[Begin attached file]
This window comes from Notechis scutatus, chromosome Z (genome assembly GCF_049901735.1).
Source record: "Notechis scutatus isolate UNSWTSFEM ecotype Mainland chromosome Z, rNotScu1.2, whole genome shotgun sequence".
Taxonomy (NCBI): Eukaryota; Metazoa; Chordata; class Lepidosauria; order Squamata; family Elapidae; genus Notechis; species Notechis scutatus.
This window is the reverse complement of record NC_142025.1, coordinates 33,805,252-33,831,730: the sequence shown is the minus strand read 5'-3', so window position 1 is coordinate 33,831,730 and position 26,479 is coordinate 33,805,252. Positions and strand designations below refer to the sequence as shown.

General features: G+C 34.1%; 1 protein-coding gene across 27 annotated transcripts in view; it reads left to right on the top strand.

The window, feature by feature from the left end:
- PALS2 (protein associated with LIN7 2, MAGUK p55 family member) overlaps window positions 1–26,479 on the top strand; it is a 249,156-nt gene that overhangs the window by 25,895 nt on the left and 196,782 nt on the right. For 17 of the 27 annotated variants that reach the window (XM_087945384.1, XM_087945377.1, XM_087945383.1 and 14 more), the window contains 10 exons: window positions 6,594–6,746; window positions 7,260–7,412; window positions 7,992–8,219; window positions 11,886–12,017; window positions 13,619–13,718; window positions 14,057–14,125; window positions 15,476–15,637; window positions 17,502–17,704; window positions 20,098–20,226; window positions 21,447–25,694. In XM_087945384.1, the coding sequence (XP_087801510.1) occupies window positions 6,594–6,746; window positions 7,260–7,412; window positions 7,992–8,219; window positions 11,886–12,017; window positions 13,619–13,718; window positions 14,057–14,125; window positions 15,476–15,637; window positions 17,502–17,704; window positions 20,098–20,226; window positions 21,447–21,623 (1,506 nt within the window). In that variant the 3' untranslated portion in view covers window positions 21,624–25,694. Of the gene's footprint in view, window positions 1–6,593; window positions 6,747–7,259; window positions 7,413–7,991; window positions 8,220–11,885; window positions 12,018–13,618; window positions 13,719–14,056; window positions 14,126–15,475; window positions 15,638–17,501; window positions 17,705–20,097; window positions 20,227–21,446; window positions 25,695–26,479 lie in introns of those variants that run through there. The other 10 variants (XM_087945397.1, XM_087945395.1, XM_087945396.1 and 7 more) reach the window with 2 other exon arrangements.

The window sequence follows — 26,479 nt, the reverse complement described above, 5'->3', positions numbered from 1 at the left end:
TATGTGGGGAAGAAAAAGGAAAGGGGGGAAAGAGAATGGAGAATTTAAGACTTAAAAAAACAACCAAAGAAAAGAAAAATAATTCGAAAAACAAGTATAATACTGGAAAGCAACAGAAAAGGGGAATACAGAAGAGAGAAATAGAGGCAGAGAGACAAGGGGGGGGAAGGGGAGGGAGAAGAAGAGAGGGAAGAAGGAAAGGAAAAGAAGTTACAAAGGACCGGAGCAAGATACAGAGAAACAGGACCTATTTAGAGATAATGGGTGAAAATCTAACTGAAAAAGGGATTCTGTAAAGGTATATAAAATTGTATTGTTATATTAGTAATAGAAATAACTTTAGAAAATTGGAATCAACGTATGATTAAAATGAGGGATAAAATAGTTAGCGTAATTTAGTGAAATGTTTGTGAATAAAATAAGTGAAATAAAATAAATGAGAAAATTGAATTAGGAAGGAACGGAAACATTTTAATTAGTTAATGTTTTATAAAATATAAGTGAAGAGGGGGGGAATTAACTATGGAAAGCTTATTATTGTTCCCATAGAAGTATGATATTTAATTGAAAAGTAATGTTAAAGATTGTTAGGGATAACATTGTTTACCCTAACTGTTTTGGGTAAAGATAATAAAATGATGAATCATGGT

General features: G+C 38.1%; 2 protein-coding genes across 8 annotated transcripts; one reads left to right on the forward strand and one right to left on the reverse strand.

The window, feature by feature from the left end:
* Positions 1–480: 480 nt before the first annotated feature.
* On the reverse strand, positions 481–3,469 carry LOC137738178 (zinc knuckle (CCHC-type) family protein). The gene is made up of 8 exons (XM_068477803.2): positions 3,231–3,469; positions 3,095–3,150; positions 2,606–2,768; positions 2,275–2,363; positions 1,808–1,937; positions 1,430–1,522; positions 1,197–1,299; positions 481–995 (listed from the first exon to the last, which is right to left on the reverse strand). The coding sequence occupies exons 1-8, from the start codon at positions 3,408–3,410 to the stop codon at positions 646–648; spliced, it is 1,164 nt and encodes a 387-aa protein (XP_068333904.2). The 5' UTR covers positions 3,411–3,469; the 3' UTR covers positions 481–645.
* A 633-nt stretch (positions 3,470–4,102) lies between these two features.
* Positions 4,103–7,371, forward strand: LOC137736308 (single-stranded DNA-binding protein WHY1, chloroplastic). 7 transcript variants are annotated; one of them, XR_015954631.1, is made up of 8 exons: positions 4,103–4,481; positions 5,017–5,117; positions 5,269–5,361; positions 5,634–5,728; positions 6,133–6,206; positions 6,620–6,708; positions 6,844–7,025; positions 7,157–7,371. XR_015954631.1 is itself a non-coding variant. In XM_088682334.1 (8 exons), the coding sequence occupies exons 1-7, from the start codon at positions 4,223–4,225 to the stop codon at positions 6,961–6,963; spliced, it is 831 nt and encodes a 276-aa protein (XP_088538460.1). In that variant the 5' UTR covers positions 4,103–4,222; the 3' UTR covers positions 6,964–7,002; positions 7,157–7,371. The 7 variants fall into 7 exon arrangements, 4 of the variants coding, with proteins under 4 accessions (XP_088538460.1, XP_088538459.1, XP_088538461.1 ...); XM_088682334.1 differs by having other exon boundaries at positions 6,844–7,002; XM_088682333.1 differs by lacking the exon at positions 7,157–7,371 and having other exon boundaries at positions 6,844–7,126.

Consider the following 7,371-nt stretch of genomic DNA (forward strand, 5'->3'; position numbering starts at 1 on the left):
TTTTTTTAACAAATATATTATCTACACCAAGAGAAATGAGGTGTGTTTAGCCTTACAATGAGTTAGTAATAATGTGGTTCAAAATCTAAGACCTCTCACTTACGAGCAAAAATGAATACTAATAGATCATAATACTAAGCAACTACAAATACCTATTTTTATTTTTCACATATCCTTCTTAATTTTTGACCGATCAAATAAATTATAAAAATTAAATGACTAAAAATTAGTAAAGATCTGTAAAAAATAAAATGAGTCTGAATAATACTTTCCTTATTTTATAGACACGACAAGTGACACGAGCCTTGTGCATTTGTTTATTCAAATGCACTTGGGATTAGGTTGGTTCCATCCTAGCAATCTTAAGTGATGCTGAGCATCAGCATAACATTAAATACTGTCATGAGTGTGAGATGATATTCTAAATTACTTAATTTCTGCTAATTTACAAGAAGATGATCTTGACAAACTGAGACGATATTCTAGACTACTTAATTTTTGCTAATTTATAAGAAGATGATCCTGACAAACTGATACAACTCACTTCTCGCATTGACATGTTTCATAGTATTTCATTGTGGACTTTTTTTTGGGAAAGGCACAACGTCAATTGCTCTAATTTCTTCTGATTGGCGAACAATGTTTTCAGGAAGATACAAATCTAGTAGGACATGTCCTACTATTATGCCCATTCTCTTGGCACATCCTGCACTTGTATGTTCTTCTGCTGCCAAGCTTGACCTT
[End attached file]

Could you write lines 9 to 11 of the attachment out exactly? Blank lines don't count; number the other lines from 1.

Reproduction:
TATGTGGGGAAGAAAAAGGAAAGGGGGGAAAGAGAATGGAGAATTTAAGACTTAAAAAAACAACCAAAGAAAAGAAAAATAATTCGAAAAACAAGTATAATACTGGAAAGCAACAGAAAAGGGGAATACAGAAGAGAGAAATAGAGGCAGAGAGACAAGGGGGGGGAAGGGGAGGGAGAAGAAGAGAGGGAAGAAGGAAAGGAAAAGAAGTTACAAAGGACCGGAGCAAGATACAGAGAAACAGGACCTATTTAGAGATAATGGGTGAAAATCTAACTGAAAAAGGGATTCTGTAAAGGTATATAAAATTGTATTGTTATATTAGTAATAGAAATAACTTTAGAAAATTGGAATCAACGTATGATTAAAATGAGGGATAAAATAGTTAGCGTAATTTAGTGAAATGTTTGTGAATAAAATAAGTGAAATAAAATAAATGAGAAAATTGAATTAGGAAGGAACGGAAACATTTTAATTAGTTAATGTTTTATAAAATATAAGTGAAGAGGGGGGGAATTAACTATGGAAAGCTTATTATTGTTCCCATAGAAGTATGATATTTAATTGAAAAGTAATGTTAAAGATTGTTAGGGATAACATTGTTTACCCTAACTGTTTTGGGTAAAGATAATAAAATGATGAATCATGGT

General features: G+C 38.1%; 2 protein-coding genes across 8 annotated transcripts; one reads left to right on the forward strand and one right to left on the reverse strand.

The window, feature by feature from the left end: